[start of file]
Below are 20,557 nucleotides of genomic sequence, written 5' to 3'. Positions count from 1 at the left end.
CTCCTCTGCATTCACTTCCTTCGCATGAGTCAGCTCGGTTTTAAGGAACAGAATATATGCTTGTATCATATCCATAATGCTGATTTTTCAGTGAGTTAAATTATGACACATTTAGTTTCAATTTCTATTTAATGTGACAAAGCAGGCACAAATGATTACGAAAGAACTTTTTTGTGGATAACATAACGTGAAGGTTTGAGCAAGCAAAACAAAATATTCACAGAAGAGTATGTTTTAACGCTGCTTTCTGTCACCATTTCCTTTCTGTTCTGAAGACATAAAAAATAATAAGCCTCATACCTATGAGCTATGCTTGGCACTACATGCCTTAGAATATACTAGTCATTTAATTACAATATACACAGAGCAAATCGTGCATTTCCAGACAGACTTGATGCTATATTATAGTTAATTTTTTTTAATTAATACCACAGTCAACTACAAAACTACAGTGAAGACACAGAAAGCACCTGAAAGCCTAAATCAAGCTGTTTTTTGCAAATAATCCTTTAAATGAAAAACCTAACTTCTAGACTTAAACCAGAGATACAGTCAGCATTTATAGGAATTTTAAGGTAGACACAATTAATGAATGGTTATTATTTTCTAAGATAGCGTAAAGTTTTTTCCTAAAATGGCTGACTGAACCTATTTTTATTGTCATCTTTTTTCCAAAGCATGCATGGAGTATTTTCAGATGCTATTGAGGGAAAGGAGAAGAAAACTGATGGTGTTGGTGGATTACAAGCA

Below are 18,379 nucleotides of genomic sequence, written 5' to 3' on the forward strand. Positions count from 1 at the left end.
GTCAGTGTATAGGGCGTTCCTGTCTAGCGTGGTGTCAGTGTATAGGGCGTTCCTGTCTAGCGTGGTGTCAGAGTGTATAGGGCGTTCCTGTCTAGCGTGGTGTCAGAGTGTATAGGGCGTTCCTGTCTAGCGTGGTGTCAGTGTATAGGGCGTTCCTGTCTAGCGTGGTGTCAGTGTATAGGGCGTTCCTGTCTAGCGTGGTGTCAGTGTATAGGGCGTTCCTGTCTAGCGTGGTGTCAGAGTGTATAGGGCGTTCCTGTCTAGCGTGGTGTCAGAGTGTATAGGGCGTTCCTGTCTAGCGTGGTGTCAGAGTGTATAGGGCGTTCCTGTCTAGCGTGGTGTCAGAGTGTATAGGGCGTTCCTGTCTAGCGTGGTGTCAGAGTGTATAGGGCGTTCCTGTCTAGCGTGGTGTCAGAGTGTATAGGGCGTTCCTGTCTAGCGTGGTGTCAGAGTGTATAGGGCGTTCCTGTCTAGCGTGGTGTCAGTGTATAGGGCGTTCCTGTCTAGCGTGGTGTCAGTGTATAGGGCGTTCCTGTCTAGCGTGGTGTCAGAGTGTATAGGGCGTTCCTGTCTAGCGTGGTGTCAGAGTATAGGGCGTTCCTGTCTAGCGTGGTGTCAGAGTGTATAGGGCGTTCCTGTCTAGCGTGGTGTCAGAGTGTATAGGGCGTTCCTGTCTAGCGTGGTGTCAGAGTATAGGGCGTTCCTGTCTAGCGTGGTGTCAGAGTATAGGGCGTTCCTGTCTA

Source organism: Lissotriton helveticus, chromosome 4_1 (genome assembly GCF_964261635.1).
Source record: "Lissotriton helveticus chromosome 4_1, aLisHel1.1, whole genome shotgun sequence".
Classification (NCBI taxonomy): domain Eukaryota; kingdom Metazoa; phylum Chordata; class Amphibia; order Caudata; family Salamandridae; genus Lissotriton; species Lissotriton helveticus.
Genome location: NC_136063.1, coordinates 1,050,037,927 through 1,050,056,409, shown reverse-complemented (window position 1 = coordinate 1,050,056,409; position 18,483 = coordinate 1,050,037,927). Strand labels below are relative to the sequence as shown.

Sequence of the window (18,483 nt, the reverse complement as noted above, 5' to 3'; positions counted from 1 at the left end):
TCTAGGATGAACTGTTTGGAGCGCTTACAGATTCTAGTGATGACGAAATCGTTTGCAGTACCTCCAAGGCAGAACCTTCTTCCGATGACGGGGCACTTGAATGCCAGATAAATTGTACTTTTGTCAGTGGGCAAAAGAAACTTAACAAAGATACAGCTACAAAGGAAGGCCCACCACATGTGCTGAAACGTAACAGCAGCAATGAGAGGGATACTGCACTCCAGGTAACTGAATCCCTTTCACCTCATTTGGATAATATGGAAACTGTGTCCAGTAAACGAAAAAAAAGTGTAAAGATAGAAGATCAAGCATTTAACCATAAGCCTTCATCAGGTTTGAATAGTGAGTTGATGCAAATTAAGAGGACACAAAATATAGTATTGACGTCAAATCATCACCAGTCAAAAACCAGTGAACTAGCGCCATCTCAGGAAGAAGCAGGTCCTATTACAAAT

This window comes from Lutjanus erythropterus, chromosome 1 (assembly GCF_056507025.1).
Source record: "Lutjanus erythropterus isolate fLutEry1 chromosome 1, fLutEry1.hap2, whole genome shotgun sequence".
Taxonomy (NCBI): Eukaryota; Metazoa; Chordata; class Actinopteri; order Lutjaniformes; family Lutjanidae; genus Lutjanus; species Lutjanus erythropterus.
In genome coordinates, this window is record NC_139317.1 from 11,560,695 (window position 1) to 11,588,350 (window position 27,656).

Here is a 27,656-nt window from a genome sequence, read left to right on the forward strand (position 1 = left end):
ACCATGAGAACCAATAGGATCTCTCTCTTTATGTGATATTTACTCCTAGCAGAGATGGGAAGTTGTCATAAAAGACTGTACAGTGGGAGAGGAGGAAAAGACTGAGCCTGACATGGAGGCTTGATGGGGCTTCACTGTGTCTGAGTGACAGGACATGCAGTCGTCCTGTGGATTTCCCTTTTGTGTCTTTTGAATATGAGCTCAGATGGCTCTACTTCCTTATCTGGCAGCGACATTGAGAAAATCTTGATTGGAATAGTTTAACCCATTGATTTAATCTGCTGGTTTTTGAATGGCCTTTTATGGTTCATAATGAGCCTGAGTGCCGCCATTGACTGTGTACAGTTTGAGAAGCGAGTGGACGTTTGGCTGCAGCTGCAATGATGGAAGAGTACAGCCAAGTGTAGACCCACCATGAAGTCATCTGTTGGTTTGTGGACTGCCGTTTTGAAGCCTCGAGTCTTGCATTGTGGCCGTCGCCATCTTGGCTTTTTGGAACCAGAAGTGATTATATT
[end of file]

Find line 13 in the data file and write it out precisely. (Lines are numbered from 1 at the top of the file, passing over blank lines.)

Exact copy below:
Taxonomy (NCBI): Eukaryota; Metazoa; Chordata; class Actinopteri; order Lutjaniformes; family Lutjanidae; genus Lutjanus; species Lutjanus erythropterus.